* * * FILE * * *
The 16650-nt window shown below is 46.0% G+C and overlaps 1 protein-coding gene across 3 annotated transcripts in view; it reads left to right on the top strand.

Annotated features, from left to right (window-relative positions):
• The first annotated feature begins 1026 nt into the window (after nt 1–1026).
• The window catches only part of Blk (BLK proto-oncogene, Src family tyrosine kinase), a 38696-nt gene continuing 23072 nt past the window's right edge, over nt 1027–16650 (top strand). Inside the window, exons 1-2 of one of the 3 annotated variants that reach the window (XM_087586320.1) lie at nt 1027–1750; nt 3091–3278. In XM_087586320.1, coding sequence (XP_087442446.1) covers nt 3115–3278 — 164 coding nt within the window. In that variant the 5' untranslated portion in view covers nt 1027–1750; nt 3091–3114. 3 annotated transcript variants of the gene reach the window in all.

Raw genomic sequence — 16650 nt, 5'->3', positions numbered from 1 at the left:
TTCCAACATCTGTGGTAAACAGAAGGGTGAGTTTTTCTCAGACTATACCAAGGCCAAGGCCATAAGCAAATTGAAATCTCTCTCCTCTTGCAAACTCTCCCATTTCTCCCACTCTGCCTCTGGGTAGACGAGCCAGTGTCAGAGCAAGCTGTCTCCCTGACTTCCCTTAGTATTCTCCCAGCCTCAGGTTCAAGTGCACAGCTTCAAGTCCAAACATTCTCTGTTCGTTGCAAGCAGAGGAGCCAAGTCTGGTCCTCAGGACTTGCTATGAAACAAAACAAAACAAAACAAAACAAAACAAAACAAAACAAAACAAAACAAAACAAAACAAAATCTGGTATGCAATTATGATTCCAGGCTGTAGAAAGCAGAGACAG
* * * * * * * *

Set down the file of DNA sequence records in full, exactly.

The 16650-nt window shown below is 46.0% G+C and overlaps 1 protein-coding gene across 3 annotated transcripts in view; it reads left to right on the top strand.

Annotated features, from left to right (window-relative positions):
• The first annotated feature begins 1026 nt into the window (after nt 1–1026).
• The window catches only part of Blk (BLK proto-oncogene, Src family tyrosine kinase), a 38696-nt gene continuing 23072 nt past the window's right edge, over nt 1027–16650 (top strand). Inside the window, exons 1-2 of one of the 3 annotated variants that reach the window (XM_087586320.1) lie at nt 1027–1750; nt 3091–3278. In XM_087586320.1, coding sequence (XP_087442446.1) covers nt 3115–3278 — 164 coding nt within the window. In that variant the 5' untranslated portion in view covers nt 1027–1750; nt 3091–3114. 3 annotated transcript variants of the gene reach the window in all.

Raw genomic sequence — 16650 nt, 5'->3', positions numbered from 1 at the left:
TTCCAACATCTGTGGTAAACAGAAGGGTGAGTTTTTCTCAGACTATACCAAGGCCAAGGCCATAAGCAAATTGAAATCTCTCTCCTCTTGCAAACTCTCCCATTTCTCCCACTCTGCCTCTGGGTAGACGAGCCAGTGTCAGAGCAAGCTGTCTCCCTGACTTCCCTTAGTATTCTCCCAGCCTCAGGTTCAAGTGCACAGCTTCAAGTCCAAACATTCTCTGTTCGTTGCAAGCAGAGGAGCCAAGTCTGGTCCTCAGGACTTGCTATGAAACAAAACAAAACAAAACAAAACAAAACAAAACAAAACAAAACAAAACAAAACAAAACAAAATCTGGTATGCAATTATGATTCCAGGCTGTAGAAAGCAGAGACAG